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Posts Tagged ‘Pork belly’

A recipe by Yotam Ottolenghi published in the Guardian last October. We were looking for a recipe to use a pork belly joint and this was suitably Autumnal. A rich and complex dish that was full of flavour and umami textures. We put the pork under the grill at the end to crisp the crackling up. Serve with steamed rice.

Wine Suggestion: try a youthful and finely textured Shiraz/Syrah with this dish. Nothing too powerful and rich, avoid burly tannins and look for refinement and persistence on the finish. Two suggestions are the Parker Coonawarra Shiraz from Australia, or the Jerome Coursodon St Joseph Silice. Neither are the top wine from their respective wineries, and both are youthful, but the combination of attention to detail in the vineyard and winery mean that they have the quality of their siblings but aren’t as concentrated and taught … making them so enjoyable in youth. And that is what this dish needs.

Roast pork belly with apple, soy & ginger – serves 4

  • 1 whole boneless pork belly joint (800-900g)
  • 1½ tbsp olive oil
  • 1 large onion, peeled and cut into 6 wedges
  • 12 garlic cloves, peeled
  • 40g fresh ginger, peeled and roughly chopped
  • 4 whole star anise
  • 3 bay leaves
  • 90ml soy sauce
  • 250ml chicken stock
  • 250ml unsweetened apple juice (we used Llewellyn’s Premium Irish Apple Juice)
  • 70ml apple cider vinegar
  • 2 tbsp caster sugar
  • 1 tsp black peppercorns, crushed
  • 3 medium Pink Lady apples, cored and cut into quarters
  • 2 scallions, thinly sliced

Heat the oven to 185C/165 fan/gas 4½.

Use a sharp knife to score the pork skin in a diamond patter, your butcher will happily do this for you. Rub a teaspoon of sea salt flakes into the skin and push it into the slashes.

Heat the oil in a large ovenproof sauté pan over a medium heat, then fry the onion for a few minutes to soften. Add the garlic, ginger, star anise and bay leaves, and cook until lightly coloured, about 3 minutes.

Add the soy sauce, stock, apple juice, vinegar, sugar and black peppercorns and bring to a simmer.

Take the dish off the heat and set the pork on top, making sure not to get the skin wet.

Put the dish into the hot oven and roast for 90 minutes, then remove and arrange the apples around the pork. Stir to coat them in the liquid but careful not to get the skin wet. Return to the oven for 30 minutes or until the pork is crispy and golden (if you need it to crisp up a bit, put it on a tray and flash briefly under the grill).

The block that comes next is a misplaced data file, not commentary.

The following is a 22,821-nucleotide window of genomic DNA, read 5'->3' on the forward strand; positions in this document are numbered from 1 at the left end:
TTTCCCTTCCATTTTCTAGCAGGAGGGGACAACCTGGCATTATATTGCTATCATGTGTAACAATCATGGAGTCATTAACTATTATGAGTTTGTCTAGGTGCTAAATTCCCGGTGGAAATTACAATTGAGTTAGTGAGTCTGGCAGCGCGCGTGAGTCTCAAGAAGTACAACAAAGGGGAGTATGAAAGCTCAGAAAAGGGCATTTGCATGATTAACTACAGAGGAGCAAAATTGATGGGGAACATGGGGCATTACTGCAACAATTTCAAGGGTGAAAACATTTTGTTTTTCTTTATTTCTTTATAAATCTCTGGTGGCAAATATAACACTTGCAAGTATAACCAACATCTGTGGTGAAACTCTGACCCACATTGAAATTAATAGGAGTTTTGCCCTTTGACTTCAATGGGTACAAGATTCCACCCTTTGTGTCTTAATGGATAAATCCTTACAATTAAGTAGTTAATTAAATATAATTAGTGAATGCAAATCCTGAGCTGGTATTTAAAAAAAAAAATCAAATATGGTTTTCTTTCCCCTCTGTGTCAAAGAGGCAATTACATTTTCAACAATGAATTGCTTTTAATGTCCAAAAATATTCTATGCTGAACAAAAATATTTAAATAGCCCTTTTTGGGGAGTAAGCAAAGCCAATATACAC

Lift the pork out onto a board and rest for 15-20 minutes before carving into 1½-thick slices. Spoon the apple mixture into a large serving dish and lay the pork on top. Sprinkle with the scallions to serve.

(Original recipe by Yotam Ottolenghi in the Guardian, 12 October 2019)

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dong po rou

Fuscia Dunlop is a true master when it comes to cooking authentic Chinese dishes. This is the first recipe we’ve tried from her gorgeous book, Land of Fish & Rice. The dish is simple to cook and you don’t need too many ingredients. Do buy a decent bottle of Shaoxing Wine, rather than the widely available stuff to cook with. You need a wine of drinking quality for this – we found one very easily in our local Asia market. We served with steamed rice and stir-fried broad beans with spring onion. The pork is very rich so only a small amount per person is needed. Start the dish the day before and you will be able to remove the layer of fat that forms on the top when chilled.

Wine Suggestion: Excellent with grenache. Tonight it was grenache dominant blends from Chateau Pesquié, in the coolest part of the Ventoux but equally as good with a Clare Valley, or similar.

Dongpo Pork – serves 4 with rice

  • 1 x 12cm wide strip of unscored, skin-on, boneless belly pork (about 1kg or 1.3kg with the bone-in)
  • 2 scallions
  • 30g ginger, skin on
  • 4 tbsp caster sugar
  • 5½ tbsp light soy sauce
  • ½ tbsp dark soy sauce
  • 250ml good Shaoxing wine (aged for 5-10 years)

Preheat the oven to 110°C/Fan 90ºC/Gas ¼.

Bring a large pan of water to the boil, add the pork and cook for about 5 minutes. Drain well and rinse under a cold tap, then place, skin-side up, on a chopping board and cut into 5cm squares. Keep any trimmings.

Crush the scallions and ginger with a rolling pin and put into the pan. Add the pork trimmings and arrange the pork chunks, skin-side down, on top. Add the sugar, soy sauces and Shaoxing wine, then bring to the boil. Boil rapidly for 1-2 minutes, then cover and cook gently for 2½ hours in the oven (alternatively cook on a very low hob). Check occasionally and add some hot water if it looks dry.

Remove and discard the ginger and scallions, then leave the pork to cool in the pan and chill overnight. The next day, scrape off the fat form the surface, then reheat, turning the pork skin-side up as soon as the juices have loosened. The sauce should be dark and slightly syrupy, if necessary remove the pork form the pan and fast-boil the sauce to reduce it, then return the pork to the pan. Serve with plain rice.

(Original recipe from Land of Fish & Rice by Fuchsia Dunlop, Bloomsbury, 2016.)

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